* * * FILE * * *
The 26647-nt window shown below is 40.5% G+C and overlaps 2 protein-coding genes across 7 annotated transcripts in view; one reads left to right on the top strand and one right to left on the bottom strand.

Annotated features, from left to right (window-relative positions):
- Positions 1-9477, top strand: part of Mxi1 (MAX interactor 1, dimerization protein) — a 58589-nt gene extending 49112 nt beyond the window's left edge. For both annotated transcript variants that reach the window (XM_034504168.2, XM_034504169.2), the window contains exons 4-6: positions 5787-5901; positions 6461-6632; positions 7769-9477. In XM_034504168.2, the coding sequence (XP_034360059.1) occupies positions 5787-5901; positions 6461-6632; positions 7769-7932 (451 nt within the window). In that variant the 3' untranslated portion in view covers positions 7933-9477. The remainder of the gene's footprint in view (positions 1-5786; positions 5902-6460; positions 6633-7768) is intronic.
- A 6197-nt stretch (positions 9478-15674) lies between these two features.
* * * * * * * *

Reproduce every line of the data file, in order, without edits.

The 26647-nt window shown below is 40.5% G+C and overlaps 2 protein-coding genes across 7 annotated transcripts in view; one reads left to right on the top strand and one right to left on the bottom strand.

Annotated features, from left to right (window-relative positions):
- Positions 1-9477, top strand: part of Mxi1 (MAX interactor 1, dimerization protein) — a 58589-nt gene extending 49112 nt beyond the window's left edge. For both annotated transcript variants that reach the window (XM_034504168.2, XM_034504169.2), the window contains exons 4-6: positions 5787-5901; positions 6461-6632; positions 7769-9477. In XM_034504168.2, the coding sequence (XP_034360059.1) occupies positions 5787-5901; positions 6461-6632; positions 7769-7932 (451 nt within the window). In that variant the 3' untranslated portion in view covers positions 7933-9477. The remainder of the gene's footprint in view (positions 1-5786; positions 5902-6460; positions 6633-7768) is intronic.
- A 6197-nt stretch (positions 9478-15674) lies between these two features.